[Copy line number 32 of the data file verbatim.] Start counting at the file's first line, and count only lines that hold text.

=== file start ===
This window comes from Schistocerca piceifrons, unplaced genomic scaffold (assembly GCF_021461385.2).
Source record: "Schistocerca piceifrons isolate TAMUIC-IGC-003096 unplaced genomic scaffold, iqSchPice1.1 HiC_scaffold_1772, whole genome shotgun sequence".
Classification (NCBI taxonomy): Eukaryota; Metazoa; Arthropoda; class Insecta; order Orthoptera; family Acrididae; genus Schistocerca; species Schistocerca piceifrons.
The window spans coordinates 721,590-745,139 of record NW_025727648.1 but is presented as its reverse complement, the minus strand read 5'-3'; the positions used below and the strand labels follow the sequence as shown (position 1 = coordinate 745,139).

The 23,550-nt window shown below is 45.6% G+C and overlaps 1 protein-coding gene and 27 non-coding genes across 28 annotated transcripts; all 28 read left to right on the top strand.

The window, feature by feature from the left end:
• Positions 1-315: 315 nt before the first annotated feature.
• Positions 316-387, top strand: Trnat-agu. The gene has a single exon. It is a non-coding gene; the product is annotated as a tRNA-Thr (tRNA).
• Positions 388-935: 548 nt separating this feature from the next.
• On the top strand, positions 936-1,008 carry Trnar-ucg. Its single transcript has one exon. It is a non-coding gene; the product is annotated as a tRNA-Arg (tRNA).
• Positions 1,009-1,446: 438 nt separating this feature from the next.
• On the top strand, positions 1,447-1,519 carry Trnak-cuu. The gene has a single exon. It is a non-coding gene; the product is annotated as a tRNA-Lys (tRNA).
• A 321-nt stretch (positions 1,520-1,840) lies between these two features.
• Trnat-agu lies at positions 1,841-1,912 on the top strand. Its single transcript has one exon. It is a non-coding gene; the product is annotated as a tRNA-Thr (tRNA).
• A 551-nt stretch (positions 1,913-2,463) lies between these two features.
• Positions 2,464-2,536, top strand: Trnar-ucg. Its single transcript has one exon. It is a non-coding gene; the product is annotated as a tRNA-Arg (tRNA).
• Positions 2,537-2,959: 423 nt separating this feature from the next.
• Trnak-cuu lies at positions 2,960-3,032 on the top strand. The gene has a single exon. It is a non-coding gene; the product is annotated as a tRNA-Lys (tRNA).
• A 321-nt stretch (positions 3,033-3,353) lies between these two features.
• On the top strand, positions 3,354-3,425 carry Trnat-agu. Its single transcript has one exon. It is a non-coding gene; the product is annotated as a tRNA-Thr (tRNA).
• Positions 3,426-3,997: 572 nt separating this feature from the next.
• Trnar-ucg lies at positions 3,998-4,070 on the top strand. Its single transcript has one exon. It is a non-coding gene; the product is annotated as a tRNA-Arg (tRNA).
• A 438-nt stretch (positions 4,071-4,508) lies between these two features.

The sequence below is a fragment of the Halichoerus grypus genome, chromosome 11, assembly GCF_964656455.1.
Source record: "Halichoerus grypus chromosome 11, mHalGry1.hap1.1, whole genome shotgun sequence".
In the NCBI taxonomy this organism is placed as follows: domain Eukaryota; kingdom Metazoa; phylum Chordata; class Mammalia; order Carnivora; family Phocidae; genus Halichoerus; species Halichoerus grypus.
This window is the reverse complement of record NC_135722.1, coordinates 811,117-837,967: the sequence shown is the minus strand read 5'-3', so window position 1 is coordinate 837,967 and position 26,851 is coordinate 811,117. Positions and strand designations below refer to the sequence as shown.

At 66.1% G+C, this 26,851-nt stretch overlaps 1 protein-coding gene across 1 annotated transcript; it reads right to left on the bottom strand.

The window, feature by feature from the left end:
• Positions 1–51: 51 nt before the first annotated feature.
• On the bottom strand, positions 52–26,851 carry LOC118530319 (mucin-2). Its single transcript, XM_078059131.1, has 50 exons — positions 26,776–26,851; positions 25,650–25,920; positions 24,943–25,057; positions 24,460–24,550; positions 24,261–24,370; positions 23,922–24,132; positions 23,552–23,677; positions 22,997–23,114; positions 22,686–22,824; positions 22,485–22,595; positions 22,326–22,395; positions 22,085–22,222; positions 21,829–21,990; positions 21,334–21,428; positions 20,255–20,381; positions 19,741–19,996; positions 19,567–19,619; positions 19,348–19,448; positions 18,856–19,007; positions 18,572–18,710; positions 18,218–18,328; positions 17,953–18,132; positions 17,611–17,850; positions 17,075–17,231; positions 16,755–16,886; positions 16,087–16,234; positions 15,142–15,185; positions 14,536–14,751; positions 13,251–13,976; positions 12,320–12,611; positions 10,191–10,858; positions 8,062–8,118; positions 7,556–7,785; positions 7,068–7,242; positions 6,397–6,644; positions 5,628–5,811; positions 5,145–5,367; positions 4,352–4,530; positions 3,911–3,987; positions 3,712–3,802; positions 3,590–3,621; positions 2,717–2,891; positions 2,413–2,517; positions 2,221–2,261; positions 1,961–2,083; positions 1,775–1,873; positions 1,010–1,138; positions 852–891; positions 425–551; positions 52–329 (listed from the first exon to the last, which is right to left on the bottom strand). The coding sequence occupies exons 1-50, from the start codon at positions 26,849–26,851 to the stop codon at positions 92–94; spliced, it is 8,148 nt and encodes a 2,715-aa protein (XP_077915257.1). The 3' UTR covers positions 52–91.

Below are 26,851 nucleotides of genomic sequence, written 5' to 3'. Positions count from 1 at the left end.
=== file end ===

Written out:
Below are 26,851 nucleotides of genomic sequence, written 5' to 3'. Positions count from 1 at the left end.